Silverlight on Mac

Discussion in 'Mac Basics and Help' started by Sterlingholobyt, Jan 16, 2016.

  1. Sterlingholobyt, Jan 16, 2016
    Last edited: Jan 16, 2016

    Sterlingholobyt macrumors newbie

    Sterlingholobyt

    Joined:
    Nov 9, 2013
    #1
    Do I need to install the latest plug-in for Silverlight if I upgrade my Mac to El Capitan?

    Netflix keeps prompting me that I need the plug-in for Silverlight(and now won't even let me "skip for now"), but I read that if you use Yosemite you don't need Silverlight anymore. So since I was also prompted to upgrade to El Capitan, I would like to avoid having yet another plug-in from Silverlight taking up space on my computer, and if upgrading to El Capitan(or even to Yosemite, I am still using Mavericks right now) would be enough, I would like to do that.

    Then again, should I even upgrade to El Capitan, or Yosemite... I am pretty satisfied with Mavericks.
     
  2. chscag macrumors 68000

    Joined:
    Feb 17, 2008
    Location:
    Fort Worth, Texas
    #2
    Silverlight only takes up 409 KB of space on your hard drive. Upgrade to El Capitan and then test whether you need it or not for Netflix.
     
  3. IHelpId10t5 macrumors 6502

    Joined:
    Nov 28, 2014
    #3
    Silverlight has not been needed for Netflix for over a year now. Silverlight is a security threat and is rarely used on any modern websites so no need to reinstall it.
     
  4. Sterlingholobyt, Jan 16, 2016
    Last edited: Jan 16, 2016

    Sterlingholobyt thread starter macrumors newbie

    Sterlingholobyt

    Joined:
    Nov 9, 2013
    #4
    I was thinking about upgrading to El Capitan. Just wondering if they have all the bugs out of it yet? That, and I am pretty happy with Mavericks so I saw no need to change.
    --- Post Merged, Jan 16, 2016 ---
    Apparently for some reason they still need it if you are using Mavericks, which I am.
     
  5. ApfelKuchen macrumors 68020

    Joined:
    Aug 28, 2012
    Location:
    Between the coasts
    #5
    Bugs exist. Always. And every new version of every OS ever made has been worse than the last (people who hate change will always complain about it). Waiting until "all the bugs are out" really means waiting until the remaining bugs affect too few users for the developer to bother with. Or, they've bumped the fix over into the next major revision of the OS, due to the time elapsed on the revision schedule (or the difficulty of engineering a fix in the time available). Some Mavericks bugs were addressed by Yosemite. There may even be some Mavericks bugs that were addressed in El Capitan.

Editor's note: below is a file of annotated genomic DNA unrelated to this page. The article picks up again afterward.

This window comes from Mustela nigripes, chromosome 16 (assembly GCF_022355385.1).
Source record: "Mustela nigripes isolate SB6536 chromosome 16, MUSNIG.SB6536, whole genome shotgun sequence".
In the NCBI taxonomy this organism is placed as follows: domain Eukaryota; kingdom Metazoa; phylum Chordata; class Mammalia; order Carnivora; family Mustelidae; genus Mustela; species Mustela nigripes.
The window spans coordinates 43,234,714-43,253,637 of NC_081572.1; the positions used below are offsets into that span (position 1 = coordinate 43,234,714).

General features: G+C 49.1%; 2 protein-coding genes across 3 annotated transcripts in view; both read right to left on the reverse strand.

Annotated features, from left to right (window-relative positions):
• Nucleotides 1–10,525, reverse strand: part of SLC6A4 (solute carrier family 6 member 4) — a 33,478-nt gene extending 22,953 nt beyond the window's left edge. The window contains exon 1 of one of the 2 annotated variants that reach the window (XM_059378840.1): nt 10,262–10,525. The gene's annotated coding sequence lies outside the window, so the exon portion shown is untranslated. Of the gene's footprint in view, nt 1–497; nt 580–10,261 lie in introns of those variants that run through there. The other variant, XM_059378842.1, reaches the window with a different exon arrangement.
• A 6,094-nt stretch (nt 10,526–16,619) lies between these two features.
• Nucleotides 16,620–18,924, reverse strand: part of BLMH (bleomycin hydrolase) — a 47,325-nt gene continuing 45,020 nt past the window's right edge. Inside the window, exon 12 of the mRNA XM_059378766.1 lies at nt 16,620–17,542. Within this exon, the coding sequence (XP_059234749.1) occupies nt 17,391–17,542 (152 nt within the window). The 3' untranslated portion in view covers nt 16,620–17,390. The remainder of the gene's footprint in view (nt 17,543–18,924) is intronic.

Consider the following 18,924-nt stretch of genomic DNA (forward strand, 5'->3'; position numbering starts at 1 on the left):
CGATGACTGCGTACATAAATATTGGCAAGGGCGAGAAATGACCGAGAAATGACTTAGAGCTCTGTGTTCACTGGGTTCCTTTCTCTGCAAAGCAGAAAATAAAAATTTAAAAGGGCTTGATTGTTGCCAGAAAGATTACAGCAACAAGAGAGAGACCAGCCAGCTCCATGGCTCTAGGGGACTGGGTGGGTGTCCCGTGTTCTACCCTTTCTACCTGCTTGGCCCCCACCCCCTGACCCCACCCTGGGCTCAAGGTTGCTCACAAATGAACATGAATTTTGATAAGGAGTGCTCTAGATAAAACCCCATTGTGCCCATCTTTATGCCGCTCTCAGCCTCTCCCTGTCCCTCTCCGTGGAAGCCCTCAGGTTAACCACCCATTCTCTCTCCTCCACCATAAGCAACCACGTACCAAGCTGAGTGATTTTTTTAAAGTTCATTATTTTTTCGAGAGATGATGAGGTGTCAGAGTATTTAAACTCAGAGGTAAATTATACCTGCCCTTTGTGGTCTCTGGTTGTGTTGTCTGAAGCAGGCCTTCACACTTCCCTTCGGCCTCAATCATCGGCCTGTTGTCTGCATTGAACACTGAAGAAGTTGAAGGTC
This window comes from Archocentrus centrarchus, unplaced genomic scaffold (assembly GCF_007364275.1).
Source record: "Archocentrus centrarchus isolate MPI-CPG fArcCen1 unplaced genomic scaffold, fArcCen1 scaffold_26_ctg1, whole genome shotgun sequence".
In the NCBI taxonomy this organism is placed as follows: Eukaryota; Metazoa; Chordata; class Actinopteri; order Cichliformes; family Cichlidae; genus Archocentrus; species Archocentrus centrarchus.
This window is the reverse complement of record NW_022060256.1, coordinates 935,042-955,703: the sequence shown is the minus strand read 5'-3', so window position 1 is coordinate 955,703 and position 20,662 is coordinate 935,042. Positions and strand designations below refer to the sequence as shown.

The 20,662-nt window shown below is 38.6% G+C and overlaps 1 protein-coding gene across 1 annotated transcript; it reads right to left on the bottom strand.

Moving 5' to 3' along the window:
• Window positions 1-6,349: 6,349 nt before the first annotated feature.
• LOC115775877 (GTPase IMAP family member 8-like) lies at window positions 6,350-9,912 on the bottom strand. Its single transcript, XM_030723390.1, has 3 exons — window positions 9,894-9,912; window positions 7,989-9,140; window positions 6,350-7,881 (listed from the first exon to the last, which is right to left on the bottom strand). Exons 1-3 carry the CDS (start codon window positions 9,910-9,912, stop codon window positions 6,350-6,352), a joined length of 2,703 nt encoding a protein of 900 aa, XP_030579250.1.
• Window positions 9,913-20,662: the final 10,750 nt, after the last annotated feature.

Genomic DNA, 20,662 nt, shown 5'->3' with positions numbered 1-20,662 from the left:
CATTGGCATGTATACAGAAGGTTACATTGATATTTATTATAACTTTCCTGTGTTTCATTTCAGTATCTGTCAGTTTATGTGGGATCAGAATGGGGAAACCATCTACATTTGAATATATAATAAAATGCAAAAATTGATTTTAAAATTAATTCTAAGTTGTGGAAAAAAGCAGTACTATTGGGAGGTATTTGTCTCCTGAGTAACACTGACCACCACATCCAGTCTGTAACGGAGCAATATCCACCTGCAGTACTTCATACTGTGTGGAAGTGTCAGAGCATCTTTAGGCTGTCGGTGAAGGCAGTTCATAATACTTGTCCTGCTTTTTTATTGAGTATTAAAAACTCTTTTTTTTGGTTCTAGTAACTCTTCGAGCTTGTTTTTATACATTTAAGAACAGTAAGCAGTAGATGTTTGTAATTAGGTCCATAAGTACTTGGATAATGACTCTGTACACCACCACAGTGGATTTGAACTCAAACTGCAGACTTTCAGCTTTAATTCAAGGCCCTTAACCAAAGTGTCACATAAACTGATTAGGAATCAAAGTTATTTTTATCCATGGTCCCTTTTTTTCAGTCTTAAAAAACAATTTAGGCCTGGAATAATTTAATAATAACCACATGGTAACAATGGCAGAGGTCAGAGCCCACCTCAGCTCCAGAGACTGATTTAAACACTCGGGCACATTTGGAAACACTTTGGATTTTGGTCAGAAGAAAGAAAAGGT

Of course, new versions of an OS bring new features, and new features bring new bugs. The question is whether those features are appealing, and whether you're willing to risk exposure to a bug in order to get them. Best way to avoid getting stung by a bee is to never sniff a flower.

    Wait long enough to upgrade, and you start getting hit by issues with obsolete software, or security patches that are simply not made. You will also encounter a stiffer learning curve - so many new features to assimilate, and some really useful ones may be missed because of it.

    Since OS X upgrades are now free, it's no longer about the money. For Apple, it's about adding ways to more deeply embed you in the ecosystem - new iCloud capabilities, Apple Music, greater integration between iOS devices and Macs... Have you ever been bothered that the SMS messages you receive on your iPhone don't appear in the Messages app on your Mac? Upgrade. Would you like to answer and place phone calls directly from your Mac? Upgrade. If you use multiple displays, you'll probably want to upgrade to get the improvements in Mission Control. If your browser session has ever been locked up by rogue pop-ups? Upgrade. Do you want to manage your iCloud documents from Finder (iCloud Drive)? Upgrade. And so on.
     
  6. Sterlingholobyt thread starter macrumors newbie

    Sterlingholobyt

    Joined:
    Nov 9, 2013
    #6
    I've always found the best way is to look at the flower first to see if there is a bee on it.

    And that's part of it.
    I don't need, want, or use any of those things. I'm just a simple user who wants my computer to work when and where needed. An "if it ain't broke, don't fix it" kind of guy.
    I know what you are saying, though, and I thank you for your input.
     
  7. IHelpId10t5 macrumors 6502

    Joined:
    Nov 28, 2014
    #7
    Nope. If you remove all versions of Silverlight then Netflix will instead use modern HTML5 instead. The OS version is not a factor.
     
  8. Weaselboy Moderator

    Weaselboy

    Staff Member

    Joined:
    Jan 23, 2005
    Location:
    California
    #8
    OS X version is a factor and OP is correct. You need Yosemite or newer for HTML5 playback on OS X.

    https://help.netflix.com/en/node/23742
     
  9. tjwilliams25 macrumors 6502

    Joined:
    Aug 10, 2014
    Location:
    Montana
    #9
    In order for Netflix to use the HTML5 player, you have to have Yosemite or higher, an i series processor, and the newest version of Safari. You may be able to use the HTML5 player in other browsers on Yosemite or newer, but Safari has it's own built in that is supposed to be more power efficient: http://www.apple.com/safari/. However, it is limited to the newer processors.
     

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